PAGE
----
Hot-off-the-press! Sevier County Heritage Museum has reopened following re-roofing and a major redesign of the collections. Come see us!
The Sevier County Heritage Museum was established in 1995 by Patsy Galyon Bradford and Janie Hearn.
Supported by the County, grants, and private donations, the Museum contains a wide array of local artifacts. It is visited each year by school children, Scout troops, and numerous historians.
The Museum is located at 167 Bruce Street and is open Monday, Tuesday, Thursday, and Friday afternoons and Saturday mornings. Groups may schedule tours and events by appointment.
SCHM is on the Tennessee Heritage Trail.
Sevier County Heritage Museum will preserve and display for public benefit the natural, historical, and artistic heritage of Sevier County, Tennessee.
Sevier County Heritage Museum ("SCHM" or "Museum") opened July 10, 1995, as part of Sevierville's Bicentennial Celebration. SCHM is a federally recognized 501(c)(3) charitable organization; it is also sanctioned by the Sevier County government.
The Museum is located in the former Sevierville Post Office building. The U. S. Postal Service sold the building to Sevier County, which in turn designated the building as the site for a new museum. The Colonial Revival-style building, erected in 1940 by an African-American construction company, was listed on the National Register of Historic Places in 1996. The building was one of the last construction projects completed under the federal Works Progress Administration.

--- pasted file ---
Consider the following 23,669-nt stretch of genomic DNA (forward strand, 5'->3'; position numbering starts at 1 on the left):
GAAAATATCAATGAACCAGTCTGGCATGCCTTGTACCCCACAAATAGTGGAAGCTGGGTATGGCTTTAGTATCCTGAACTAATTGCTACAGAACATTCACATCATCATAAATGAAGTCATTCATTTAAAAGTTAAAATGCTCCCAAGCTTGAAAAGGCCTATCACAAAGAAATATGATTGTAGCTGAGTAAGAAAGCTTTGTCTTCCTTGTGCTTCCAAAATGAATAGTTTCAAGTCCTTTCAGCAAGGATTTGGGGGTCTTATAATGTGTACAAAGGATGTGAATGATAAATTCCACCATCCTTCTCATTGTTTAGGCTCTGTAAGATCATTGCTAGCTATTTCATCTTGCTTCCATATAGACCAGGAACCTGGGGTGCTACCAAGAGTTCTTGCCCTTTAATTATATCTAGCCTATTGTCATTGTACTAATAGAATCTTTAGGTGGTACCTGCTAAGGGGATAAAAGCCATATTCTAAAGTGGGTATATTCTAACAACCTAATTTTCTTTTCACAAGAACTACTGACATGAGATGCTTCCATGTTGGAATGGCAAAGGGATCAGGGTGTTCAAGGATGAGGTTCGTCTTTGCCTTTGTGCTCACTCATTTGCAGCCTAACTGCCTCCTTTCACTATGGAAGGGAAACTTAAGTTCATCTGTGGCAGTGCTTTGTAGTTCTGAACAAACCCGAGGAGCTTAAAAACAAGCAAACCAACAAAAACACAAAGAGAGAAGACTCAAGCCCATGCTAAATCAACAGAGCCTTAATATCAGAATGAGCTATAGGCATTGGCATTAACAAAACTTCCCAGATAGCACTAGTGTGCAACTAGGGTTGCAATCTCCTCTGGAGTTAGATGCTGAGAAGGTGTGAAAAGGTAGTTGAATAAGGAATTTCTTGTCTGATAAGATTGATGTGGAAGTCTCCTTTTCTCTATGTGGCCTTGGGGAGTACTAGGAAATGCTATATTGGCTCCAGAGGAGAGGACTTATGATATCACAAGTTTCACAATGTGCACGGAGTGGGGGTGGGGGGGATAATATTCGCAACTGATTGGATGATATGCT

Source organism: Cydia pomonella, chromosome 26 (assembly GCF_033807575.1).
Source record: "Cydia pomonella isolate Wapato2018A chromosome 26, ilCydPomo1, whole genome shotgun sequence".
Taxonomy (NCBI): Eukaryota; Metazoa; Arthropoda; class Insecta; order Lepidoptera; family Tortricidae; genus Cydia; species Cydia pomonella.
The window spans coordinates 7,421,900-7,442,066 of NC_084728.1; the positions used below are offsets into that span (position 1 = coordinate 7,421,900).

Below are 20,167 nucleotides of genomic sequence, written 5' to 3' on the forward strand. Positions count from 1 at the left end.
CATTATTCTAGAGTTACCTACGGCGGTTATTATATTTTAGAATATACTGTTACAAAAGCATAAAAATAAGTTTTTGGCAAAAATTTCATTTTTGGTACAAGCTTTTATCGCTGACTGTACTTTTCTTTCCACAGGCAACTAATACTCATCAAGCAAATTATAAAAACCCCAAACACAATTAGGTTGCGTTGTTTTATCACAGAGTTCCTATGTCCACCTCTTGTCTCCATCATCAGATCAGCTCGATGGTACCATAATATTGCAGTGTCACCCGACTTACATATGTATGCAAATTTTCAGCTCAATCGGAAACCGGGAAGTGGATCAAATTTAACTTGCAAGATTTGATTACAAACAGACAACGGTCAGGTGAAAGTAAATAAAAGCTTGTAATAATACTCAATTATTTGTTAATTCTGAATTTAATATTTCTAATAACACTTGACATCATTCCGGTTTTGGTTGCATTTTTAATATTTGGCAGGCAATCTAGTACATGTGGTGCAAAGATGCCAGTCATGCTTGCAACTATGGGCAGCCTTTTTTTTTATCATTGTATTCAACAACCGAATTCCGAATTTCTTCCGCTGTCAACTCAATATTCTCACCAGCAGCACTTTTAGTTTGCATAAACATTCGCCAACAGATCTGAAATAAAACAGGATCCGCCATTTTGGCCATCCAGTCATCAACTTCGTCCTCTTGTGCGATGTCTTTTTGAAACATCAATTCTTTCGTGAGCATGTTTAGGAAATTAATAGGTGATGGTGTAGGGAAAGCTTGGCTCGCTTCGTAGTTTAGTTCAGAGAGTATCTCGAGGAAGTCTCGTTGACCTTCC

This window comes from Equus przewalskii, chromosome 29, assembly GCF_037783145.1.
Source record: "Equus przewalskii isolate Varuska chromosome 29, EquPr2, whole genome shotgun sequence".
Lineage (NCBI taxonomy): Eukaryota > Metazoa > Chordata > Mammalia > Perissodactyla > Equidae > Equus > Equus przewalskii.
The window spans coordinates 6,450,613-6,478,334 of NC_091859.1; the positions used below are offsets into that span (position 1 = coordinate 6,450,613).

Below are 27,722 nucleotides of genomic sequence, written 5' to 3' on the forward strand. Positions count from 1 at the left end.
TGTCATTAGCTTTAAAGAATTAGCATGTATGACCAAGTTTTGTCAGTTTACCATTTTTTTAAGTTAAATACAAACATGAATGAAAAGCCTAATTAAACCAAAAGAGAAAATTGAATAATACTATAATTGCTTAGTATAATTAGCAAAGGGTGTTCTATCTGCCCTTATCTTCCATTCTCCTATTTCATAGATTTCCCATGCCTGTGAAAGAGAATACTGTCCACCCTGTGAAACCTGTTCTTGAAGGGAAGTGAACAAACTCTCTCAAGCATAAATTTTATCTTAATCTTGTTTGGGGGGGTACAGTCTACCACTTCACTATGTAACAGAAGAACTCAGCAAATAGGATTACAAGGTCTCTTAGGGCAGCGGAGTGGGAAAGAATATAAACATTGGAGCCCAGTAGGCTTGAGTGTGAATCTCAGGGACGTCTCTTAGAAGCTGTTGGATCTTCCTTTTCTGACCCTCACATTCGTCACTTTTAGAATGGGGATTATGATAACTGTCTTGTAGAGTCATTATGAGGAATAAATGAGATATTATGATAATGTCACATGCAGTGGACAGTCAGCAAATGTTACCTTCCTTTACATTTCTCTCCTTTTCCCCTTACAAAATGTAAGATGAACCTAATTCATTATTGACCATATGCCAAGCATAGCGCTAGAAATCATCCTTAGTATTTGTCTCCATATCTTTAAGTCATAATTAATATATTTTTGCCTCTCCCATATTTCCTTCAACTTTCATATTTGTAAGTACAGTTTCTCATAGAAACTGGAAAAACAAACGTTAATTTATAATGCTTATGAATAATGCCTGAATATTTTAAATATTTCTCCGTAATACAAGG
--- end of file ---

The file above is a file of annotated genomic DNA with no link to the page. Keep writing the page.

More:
SCHM was co-founded by Patsy Galyon Bradford and Janie Hearn, who were recognized by Gov. Don Sundquist for their efforts to preserve Sevier County's heritage. The Museum was sponsored in part by a grant from Tennessee 200, Inc., in honor of Tennessee's Bicentennial. SCHM is also a tribute to the memory of the late Rowena Emert Schmutzer, who devoted much of her life to preservation of Sevier County's unique history.
The Museum offers more than displays of local artifacts and memorabilia. It hosts lectures and classes, transcribes and indexes historic documents, and performs research services for long-distance genealogists and historians. SCHM also participates in local commemorations of historic events and supports a number of other like-minded organizations, such as the Smoky Mountain Historical Society and the Friends of the Great Smoky Mountains.
Purpose for the Sevier County Heritage Museum